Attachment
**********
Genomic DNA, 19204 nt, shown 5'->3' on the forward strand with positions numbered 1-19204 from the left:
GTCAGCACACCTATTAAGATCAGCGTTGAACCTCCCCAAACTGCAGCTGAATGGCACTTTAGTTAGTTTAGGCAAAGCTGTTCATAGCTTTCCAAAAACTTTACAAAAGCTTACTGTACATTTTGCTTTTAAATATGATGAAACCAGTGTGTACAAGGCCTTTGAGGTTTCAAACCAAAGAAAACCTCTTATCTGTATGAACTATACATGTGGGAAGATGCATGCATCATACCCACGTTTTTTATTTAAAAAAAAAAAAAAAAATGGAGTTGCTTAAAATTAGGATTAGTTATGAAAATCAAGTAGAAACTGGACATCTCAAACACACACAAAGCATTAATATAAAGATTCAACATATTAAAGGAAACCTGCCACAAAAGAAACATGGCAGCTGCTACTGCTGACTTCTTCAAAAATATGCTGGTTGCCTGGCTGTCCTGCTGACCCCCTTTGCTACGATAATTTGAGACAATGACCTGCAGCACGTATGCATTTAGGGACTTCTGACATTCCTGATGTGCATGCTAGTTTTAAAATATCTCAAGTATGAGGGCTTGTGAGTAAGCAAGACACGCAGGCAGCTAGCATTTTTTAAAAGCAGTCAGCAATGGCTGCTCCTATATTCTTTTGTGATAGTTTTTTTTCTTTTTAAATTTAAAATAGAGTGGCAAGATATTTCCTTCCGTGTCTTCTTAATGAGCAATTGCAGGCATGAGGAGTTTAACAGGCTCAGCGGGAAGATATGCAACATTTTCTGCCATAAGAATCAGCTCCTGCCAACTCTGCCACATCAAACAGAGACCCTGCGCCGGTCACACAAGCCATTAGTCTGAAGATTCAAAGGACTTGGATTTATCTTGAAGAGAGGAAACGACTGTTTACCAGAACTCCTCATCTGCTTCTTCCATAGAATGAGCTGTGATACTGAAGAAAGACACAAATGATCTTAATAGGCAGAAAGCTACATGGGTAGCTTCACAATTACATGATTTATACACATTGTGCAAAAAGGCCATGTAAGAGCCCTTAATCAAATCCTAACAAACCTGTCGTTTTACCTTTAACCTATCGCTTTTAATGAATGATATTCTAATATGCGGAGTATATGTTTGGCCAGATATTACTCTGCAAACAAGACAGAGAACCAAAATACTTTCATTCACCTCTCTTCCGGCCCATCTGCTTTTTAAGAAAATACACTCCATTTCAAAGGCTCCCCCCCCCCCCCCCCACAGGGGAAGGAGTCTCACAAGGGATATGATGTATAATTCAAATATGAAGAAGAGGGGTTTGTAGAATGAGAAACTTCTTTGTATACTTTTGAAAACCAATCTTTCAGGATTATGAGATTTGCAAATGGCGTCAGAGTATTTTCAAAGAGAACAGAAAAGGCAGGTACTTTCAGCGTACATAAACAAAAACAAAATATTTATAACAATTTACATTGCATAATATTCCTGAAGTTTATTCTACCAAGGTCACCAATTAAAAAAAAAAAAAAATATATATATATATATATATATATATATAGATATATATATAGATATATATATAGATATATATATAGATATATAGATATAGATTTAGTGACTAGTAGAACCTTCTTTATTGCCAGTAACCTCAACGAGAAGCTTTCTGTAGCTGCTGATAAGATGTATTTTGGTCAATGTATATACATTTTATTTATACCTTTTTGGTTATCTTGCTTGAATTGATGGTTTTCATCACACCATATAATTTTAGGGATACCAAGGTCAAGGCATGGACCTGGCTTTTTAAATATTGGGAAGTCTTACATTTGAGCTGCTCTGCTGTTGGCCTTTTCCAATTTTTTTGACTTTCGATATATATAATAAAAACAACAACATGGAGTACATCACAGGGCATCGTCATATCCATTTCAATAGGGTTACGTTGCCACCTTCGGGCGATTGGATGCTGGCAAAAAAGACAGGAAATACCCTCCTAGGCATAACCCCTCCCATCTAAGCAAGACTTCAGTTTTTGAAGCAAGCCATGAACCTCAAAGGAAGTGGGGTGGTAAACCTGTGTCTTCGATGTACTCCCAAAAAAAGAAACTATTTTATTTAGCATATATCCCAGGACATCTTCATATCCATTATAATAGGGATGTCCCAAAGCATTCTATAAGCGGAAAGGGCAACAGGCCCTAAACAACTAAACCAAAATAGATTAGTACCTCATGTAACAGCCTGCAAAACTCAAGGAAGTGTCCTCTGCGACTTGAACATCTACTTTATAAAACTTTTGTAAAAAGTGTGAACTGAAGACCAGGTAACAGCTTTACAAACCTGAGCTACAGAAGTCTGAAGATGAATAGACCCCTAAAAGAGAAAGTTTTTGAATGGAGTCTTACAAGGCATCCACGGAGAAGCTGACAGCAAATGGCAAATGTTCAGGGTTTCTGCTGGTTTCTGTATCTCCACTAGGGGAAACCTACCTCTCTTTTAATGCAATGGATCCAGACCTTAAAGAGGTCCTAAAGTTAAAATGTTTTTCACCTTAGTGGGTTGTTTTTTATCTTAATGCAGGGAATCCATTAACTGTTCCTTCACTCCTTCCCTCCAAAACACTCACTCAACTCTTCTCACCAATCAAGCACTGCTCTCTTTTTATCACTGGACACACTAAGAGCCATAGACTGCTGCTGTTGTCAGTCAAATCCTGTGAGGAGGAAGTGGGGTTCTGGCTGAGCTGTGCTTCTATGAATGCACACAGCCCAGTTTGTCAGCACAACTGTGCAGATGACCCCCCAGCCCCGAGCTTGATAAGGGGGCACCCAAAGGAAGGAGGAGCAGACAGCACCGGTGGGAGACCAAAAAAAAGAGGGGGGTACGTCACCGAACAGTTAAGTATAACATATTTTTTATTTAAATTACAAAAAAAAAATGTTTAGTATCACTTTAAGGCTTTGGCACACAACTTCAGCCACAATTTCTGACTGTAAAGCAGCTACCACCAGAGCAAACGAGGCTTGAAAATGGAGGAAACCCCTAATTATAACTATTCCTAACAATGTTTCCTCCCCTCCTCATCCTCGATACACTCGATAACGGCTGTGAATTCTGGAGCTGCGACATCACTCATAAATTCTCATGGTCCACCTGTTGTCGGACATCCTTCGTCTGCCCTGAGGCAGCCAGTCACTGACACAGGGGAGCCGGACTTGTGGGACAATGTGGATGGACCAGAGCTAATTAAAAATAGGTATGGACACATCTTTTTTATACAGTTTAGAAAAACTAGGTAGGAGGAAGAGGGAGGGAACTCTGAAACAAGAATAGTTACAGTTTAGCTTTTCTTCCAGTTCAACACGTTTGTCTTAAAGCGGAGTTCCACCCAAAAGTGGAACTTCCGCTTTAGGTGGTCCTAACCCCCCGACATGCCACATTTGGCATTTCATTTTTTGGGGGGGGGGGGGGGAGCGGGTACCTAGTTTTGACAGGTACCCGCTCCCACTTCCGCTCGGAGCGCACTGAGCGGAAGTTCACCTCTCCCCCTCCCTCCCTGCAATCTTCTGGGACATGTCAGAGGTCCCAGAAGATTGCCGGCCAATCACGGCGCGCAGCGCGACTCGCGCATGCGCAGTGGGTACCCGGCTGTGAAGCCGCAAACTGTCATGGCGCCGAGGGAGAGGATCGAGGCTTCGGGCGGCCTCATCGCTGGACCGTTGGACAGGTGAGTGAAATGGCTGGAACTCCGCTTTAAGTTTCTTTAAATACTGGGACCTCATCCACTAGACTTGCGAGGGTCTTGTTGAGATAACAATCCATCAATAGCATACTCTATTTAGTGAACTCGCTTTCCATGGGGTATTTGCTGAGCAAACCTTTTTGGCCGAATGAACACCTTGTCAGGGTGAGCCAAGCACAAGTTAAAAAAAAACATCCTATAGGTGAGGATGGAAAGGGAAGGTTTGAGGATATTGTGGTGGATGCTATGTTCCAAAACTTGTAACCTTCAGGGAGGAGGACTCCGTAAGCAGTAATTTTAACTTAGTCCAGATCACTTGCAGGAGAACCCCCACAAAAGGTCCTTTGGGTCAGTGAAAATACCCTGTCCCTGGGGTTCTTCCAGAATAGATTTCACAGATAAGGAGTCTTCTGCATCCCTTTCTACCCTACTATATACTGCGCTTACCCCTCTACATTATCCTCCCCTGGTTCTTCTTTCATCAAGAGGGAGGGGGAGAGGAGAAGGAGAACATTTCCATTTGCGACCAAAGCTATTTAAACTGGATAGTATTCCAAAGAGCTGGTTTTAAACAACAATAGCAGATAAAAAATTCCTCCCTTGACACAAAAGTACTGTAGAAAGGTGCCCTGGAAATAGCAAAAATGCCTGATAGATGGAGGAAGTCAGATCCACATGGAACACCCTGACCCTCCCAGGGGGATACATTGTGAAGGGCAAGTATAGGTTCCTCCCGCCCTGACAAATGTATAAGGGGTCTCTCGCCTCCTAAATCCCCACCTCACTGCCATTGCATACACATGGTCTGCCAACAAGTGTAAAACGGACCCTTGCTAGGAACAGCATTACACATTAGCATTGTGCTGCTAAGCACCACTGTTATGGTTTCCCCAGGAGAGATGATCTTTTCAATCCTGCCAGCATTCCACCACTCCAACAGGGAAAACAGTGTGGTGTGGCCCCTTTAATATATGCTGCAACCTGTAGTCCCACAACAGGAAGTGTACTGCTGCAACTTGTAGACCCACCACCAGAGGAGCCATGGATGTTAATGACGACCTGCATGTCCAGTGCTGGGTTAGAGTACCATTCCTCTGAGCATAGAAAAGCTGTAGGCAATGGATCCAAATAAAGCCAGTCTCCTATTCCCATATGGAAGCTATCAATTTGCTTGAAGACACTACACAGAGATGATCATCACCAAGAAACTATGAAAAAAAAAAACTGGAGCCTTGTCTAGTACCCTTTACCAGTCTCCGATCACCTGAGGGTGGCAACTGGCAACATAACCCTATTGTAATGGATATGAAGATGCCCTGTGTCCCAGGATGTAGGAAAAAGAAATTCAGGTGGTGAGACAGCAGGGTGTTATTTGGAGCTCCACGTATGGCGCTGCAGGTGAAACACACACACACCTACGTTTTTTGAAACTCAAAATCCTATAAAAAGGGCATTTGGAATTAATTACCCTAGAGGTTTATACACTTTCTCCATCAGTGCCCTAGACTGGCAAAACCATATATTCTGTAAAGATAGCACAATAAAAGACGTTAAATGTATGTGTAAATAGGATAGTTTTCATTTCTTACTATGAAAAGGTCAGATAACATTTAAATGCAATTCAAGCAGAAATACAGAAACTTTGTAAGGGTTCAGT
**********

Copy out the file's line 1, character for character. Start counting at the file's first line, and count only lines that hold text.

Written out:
Genomic DNA, 19204 nt, shown 5'->3' on the forward strand with positions numbered 1-19204 from the left: